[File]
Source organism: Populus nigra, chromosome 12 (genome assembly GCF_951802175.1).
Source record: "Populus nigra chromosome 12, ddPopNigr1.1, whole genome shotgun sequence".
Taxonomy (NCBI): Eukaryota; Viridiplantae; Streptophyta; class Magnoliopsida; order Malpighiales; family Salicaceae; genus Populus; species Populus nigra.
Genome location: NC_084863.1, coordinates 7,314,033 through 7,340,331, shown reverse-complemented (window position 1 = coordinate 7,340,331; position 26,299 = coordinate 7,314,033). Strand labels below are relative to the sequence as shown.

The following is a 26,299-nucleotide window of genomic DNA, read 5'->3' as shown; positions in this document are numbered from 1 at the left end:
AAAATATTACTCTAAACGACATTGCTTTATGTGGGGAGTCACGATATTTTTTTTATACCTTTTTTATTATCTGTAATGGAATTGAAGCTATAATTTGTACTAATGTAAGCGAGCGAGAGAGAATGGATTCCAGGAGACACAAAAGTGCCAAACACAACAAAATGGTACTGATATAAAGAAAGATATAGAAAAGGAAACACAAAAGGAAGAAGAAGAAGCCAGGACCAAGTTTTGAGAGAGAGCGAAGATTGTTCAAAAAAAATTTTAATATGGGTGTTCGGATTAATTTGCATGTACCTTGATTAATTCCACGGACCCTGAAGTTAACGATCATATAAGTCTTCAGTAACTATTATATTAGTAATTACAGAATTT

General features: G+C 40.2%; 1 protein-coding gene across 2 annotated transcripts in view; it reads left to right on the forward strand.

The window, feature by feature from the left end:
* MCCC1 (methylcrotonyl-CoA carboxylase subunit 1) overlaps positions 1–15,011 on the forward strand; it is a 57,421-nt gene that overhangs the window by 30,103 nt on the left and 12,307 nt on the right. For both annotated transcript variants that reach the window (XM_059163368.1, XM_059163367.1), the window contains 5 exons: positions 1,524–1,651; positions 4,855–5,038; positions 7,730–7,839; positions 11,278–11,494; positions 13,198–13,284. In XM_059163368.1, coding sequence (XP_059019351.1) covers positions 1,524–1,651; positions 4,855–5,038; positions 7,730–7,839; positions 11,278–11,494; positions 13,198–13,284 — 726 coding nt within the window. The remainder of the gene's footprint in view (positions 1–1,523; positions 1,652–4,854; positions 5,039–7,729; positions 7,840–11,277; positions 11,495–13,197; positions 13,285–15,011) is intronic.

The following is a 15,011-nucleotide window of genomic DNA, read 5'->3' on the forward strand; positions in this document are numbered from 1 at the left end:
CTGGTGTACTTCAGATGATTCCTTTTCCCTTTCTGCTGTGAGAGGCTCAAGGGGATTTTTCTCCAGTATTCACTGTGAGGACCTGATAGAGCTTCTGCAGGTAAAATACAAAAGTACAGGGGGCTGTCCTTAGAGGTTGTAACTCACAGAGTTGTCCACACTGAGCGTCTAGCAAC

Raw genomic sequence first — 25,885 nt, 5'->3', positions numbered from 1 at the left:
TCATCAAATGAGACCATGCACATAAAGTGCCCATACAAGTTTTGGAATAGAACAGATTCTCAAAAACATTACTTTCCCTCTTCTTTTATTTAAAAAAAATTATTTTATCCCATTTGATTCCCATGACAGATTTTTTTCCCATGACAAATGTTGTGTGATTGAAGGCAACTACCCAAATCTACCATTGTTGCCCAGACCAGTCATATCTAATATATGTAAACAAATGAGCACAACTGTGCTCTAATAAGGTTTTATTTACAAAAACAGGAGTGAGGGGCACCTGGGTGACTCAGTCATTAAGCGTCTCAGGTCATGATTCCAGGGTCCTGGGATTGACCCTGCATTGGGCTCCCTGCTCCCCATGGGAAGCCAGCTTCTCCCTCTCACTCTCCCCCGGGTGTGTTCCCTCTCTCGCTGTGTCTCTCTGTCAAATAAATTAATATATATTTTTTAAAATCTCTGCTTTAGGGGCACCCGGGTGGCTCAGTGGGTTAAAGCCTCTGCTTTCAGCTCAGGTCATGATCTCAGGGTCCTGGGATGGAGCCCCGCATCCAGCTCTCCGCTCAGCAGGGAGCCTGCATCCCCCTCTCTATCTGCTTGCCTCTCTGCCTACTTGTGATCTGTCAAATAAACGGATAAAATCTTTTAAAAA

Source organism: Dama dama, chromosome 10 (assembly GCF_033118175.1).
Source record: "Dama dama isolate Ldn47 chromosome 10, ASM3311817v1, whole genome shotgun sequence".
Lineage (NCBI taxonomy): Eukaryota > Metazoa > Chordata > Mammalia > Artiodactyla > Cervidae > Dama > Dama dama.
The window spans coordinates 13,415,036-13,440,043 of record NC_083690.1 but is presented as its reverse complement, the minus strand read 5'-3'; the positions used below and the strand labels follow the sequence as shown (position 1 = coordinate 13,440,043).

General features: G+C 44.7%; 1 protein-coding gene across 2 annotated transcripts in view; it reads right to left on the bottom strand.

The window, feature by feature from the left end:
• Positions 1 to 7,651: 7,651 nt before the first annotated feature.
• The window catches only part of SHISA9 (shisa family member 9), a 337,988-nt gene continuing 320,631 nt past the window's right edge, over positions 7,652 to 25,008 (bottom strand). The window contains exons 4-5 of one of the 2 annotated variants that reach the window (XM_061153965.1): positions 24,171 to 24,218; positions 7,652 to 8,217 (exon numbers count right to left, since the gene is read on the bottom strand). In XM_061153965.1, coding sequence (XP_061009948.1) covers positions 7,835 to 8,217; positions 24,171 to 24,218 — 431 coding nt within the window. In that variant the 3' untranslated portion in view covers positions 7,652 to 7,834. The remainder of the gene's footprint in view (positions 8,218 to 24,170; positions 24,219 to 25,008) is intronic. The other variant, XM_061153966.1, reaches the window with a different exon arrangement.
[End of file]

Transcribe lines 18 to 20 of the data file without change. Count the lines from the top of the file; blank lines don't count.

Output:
General features: G+C 44.7%; 1 protein-coding gene across 2 annotated transcripts in view; it reads right to left on the bottom strand.

The window, feature by feature from the left end:
• Positions 1 to 7,651: 7,651 nt before the first annotated feature.